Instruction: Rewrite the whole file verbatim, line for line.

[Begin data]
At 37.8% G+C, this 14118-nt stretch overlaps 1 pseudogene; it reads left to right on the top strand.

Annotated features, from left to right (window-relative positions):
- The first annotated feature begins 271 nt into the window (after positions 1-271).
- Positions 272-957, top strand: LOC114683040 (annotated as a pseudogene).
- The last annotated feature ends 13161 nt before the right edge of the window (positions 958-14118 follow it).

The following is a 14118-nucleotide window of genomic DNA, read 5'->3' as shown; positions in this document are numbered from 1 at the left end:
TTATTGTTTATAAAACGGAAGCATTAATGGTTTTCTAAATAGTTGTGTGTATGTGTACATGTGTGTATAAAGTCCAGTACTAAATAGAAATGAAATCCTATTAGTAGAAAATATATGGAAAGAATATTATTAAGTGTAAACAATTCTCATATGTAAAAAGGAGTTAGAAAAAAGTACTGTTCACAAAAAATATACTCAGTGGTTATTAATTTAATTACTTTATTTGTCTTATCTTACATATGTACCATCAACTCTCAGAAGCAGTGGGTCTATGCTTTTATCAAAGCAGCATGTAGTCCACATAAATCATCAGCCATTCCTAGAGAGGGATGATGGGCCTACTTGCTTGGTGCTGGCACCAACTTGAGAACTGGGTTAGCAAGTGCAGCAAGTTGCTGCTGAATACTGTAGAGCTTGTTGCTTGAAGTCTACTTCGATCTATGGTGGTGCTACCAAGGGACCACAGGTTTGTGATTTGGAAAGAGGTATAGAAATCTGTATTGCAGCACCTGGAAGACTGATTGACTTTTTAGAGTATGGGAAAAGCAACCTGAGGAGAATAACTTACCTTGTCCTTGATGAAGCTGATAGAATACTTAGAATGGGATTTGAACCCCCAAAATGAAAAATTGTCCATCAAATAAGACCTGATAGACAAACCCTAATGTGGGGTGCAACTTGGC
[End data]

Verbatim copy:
At 37.8% G+C, this 14118-nt stretch overlaps 1 pseudogene; it reads left to right on the top strand.

Annotated features, from left to right (window-relative positions):
- The first annotated feature begins 271 nt into the window (after positions 1-271).
- Positions 272-957, top strand: LOC114683040 (annotated as a pseudogene).
- The last annotated feature ends 13161 nt before the right edge of the window (positions 958-14118 follow it).

The following is a 14118-nucleotide window of genomic DNA, read 5'->3' as shown; positions in this document are numbered from 1 at the left end:
TTATTGTTTATAAAACGGAAGCATTAATGGTTTTCTAAATAGTTGTGTGTATGTGTACATGTGTGTATAAAGTCCAGTACTAAATAGAAATGAAATCCTATTAGTAGAAAATATATGGAAAGAATATTATTAAGTGTAAACAATTCTCATATGTAAAAAGGAGTTAGAAAAAAGTACTGTTCACAAAAAATATACTCAGTGGTTATTAATTTAATTACTTTATTTGTCTTATCTTACATATGTACCATCAACTCTCAGAAGCAGTGGGTCTATGCTTTTATCAAAGCAGCATGTAGTCCACATAAATCATCAGCCATTCCTAGAGAGGGATGATGGGCCTACTTGCTTGGTGCTGGCACCAACTTGAGAACTGGGTTAGCAAGTGCAGCAAGTTGCTGCTGAATACTGTAGAGCTTGTTGCTTGAAGTCTACTTCGATCTATGGTGGTGCTACCAAGGGACCACAGGTTTGTGATTTGGAAAGAGGTATAGAAATCTGTATTGCAGCACCTGGAAGACTGATTGACTTTTTAGAGTATGGGAAAAGCAACCTGAGGAGAATAACTTACCTTGTCCTTGATGAAGCTGATAGAATACTTAGAATGGGATTTGAACCCCCAAAATGAAAAATTGTCCATCAAATAAGACCTGATAGACAAACCCTAATGTGGGGTGCAACTTGGC